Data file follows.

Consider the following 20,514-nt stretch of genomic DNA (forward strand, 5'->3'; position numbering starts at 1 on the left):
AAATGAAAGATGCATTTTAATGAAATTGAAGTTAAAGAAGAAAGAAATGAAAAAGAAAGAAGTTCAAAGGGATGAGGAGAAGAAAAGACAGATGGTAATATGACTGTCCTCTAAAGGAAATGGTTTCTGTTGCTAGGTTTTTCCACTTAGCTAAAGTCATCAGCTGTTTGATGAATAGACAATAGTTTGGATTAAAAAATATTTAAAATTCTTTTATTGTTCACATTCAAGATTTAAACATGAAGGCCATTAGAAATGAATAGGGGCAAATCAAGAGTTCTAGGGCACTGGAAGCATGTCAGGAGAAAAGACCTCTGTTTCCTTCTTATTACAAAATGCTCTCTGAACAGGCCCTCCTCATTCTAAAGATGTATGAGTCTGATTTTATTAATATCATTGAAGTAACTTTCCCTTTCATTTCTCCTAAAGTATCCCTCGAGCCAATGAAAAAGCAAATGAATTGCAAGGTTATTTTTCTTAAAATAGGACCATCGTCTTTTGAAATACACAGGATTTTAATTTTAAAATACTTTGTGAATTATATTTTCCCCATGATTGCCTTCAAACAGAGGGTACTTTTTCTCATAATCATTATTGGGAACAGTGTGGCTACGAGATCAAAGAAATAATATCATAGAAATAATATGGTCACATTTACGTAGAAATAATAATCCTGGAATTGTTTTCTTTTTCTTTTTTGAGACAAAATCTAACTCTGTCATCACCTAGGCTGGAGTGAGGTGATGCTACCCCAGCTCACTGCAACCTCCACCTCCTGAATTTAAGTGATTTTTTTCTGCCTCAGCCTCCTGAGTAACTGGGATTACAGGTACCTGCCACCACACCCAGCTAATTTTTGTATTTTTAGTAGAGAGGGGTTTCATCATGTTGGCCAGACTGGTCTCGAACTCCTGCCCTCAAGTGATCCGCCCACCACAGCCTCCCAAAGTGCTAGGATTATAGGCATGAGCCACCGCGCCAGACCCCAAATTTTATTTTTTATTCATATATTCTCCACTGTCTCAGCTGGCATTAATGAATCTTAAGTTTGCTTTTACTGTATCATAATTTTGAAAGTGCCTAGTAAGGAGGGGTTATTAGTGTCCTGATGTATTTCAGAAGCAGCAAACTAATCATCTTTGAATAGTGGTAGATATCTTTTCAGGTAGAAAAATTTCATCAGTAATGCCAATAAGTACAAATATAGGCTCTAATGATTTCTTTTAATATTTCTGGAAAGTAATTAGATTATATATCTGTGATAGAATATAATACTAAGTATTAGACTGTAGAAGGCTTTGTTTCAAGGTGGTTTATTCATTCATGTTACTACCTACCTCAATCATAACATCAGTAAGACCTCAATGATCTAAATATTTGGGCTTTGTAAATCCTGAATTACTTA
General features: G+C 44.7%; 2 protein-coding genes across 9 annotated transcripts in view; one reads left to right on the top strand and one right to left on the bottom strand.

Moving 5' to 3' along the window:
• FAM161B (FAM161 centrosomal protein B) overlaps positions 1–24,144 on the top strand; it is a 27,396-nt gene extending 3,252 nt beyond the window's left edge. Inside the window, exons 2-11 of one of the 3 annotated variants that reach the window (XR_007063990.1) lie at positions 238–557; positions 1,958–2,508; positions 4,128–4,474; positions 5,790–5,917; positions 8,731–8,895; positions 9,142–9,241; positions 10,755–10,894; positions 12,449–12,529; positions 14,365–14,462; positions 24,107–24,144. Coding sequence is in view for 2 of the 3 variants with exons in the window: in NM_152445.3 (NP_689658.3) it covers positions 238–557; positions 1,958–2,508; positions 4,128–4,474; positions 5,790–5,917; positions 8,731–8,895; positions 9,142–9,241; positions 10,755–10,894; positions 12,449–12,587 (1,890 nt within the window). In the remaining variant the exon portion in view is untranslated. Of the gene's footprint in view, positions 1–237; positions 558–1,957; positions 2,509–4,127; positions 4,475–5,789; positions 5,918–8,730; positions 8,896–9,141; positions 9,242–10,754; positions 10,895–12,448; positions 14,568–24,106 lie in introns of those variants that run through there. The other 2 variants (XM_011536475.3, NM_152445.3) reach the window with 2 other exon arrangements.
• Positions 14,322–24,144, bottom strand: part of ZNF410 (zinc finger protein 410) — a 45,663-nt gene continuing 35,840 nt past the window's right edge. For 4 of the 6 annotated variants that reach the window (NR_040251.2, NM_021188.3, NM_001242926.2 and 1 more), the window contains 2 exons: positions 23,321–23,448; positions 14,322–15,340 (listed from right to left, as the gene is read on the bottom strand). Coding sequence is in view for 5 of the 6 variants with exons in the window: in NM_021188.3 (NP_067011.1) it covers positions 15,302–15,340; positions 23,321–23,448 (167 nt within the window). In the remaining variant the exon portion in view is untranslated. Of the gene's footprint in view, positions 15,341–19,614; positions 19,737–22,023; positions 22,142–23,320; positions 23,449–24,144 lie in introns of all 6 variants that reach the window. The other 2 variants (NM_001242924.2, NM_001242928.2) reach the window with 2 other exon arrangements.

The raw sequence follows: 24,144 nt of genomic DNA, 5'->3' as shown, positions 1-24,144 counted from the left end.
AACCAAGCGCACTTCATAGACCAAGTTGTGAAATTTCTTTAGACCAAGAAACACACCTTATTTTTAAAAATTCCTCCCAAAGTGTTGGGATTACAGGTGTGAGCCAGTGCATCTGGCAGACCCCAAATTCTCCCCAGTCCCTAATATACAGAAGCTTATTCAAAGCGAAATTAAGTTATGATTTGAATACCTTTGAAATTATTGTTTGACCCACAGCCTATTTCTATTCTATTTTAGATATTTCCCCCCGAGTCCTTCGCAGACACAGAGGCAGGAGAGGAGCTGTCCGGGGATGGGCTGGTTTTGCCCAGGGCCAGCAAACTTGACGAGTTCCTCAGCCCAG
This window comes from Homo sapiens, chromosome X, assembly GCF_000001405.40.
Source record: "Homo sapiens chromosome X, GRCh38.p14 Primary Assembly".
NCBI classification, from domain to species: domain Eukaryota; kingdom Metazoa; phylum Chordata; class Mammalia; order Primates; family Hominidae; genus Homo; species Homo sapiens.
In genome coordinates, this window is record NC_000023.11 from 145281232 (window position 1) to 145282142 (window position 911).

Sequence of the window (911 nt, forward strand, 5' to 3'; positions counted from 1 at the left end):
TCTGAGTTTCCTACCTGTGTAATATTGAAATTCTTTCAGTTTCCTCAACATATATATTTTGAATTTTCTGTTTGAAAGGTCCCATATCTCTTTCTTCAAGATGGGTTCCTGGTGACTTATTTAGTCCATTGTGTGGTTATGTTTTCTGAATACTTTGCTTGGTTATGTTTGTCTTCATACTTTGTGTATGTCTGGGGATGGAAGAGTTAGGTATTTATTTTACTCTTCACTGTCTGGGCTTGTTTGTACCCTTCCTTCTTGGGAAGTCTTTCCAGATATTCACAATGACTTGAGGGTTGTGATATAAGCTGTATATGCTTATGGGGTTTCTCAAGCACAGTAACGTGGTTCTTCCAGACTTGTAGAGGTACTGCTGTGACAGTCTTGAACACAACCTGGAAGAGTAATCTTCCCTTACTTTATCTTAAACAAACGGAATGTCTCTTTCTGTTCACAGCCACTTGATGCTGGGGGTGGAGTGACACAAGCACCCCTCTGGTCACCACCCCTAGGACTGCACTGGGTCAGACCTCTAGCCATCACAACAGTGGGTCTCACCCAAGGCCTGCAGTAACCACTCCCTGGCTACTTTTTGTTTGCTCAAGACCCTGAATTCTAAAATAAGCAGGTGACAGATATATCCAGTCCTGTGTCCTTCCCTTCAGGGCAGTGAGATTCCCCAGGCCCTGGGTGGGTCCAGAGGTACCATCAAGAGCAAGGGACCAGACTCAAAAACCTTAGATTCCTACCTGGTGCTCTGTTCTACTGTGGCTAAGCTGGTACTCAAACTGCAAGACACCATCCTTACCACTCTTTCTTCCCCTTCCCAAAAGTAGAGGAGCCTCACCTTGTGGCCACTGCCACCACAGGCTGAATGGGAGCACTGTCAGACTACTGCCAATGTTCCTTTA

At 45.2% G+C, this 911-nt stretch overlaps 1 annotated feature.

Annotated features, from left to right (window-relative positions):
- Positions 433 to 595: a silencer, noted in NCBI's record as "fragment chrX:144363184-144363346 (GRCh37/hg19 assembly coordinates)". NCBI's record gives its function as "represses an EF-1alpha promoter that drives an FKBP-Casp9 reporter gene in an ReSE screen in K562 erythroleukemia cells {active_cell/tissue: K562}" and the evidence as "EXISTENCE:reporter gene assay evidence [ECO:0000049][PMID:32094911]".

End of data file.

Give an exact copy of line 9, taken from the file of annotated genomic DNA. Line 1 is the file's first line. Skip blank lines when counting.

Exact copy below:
This window comes from Homo sapiens, chromosome X, assembly GCF_000001405.40.